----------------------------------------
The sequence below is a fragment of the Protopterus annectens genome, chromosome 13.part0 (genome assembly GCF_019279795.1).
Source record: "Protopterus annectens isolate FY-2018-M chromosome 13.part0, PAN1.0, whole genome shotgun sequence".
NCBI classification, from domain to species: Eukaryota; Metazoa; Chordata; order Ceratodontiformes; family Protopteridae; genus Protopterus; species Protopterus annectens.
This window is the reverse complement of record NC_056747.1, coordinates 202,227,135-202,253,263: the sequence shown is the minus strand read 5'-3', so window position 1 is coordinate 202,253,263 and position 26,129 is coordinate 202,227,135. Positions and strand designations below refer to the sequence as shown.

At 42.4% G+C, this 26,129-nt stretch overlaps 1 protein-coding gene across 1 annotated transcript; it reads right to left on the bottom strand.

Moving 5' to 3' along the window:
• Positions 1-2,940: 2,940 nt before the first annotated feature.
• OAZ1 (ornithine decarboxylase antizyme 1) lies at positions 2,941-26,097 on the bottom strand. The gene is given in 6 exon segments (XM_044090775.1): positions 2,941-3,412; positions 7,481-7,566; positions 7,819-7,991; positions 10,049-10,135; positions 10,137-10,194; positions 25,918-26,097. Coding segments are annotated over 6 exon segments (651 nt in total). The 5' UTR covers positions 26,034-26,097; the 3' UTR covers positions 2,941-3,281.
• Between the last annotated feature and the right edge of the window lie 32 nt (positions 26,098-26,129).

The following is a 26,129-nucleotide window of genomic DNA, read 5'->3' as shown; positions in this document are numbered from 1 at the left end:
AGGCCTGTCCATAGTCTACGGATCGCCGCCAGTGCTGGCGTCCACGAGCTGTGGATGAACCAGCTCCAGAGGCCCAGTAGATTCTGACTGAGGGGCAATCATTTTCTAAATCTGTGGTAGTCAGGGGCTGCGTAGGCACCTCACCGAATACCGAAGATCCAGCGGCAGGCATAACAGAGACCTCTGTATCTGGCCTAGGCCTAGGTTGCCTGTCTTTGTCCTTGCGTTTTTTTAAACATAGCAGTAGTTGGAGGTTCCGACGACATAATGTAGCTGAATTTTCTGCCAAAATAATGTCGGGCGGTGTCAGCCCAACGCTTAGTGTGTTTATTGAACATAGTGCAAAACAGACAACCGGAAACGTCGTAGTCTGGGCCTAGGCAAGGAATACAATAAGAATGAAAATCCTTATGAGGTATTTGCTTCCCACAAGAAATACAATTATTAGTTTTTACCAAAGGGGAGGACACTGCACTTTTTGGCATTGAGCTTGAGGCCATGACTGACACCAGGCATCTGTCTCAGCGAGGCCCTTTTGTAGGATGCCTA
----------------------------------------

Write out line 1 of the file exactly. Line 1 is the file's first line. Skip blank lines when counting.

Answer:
The sequence below is a fragment of the Protopterus annectens genome, chromosome 13.part0 (genome assembly GCF_019279795.1).